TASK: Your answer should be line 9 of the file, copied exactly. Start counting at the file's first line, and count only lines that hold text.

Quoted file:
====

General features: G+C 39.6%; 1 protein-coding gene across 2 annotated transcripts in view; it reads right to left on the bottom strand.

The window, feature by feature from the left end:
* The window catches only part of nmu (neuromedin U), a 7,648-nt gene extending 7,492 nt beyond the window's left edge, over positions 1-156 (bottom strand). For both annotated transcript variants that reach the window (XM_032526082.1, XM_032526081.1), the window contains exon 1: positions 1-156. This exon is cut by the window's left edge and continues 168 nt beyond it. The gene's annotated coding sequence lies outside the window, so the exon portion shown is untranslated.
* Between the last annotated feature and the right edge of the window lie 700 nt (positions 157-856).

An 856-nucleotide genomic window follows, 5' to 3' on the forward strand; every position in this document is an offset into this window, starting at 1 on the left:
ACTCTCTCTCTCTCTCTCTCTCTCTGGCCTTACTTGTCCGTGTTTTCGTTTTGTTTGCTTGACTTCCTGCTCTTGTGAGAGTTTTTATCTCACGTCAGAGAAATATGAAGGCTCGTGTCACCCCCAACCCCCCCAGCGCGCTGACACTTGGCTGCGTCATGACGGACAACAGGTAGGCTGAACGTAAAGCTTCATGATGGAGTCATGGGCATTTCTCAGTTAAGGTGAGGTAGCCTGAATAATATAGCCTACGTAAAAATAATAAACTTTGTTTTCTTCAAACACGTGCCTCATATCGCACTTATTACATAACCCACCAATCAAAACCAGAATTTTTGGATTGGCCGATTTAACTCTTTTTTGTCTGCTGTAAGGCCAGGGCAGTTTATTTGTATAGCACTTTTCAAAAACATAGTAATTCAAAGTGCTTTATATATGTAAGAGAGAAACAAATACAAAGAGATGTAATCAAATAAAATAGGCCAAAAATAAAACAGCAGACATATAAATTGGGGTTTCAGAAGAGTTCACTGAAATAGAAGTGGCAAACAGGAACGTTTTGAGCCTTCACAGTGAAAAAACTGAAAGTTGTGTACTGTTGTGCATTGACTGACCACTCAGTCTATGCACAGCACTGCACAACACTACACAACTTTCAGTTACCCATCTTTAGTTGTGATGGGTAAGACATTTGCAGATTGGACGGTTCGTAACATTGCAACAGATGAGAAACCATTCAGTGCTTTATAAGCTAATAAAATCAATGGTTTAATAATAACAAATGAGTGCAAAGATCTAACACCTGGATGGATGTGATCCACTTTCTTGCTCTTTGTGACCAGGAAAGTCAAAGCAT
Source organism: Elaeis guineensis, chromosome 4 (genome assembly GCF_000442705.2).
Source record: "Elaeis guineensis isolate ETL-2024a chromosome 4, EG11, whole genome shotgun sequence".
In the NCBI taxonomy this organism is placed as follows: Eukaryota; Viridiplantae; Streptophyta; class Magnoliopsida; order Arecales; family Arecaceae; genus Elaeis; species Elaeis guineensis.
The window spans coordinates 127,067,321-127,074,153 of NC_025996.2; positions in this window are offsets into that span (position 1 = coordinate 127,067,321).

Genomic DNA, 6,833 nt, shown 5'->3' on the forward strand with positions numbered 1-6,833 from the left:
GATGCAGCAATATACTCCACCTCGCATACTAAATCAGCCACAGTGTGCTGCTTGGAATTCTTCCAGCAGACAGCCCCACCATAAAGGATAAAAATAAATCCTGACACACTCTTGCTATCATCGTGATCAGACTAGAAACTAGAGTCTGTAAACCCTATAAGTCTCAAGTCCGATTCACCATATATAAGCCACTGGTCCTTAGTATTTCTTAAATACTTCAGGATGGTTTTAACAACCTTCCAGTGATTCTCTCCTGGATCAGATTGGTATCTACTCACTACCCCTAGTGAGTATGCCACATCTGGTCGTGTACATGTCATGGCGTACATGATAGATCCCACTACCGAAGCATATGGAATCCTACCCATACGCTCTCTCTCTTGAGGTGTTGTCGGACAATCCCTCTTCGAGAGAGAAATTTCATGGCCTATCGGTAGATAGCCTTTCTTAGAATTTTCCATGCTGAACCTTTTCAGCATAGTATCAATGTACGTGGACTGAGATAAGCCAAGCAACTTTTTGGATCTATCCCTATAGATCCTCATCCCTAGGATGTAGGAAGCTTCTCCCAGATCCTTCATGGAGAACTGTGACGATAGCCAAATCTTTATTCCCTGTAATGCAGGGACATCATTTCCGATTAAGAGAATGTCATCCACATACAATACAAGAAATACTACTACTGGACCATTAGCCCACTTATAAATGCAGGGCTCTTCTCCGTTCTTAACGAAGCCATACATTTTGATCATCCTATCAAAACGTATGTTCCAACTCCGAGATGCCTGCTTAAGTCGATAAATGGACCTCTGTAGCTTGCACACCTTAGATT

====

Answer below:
In the NCBI taxonomy this organism is placed as follows: Eukaryota; Viridiplantae; Streptophyta; class Magnoliopsida; order Arecales; family Arecaceae; genus Elaeis; species Elaeis guineensis.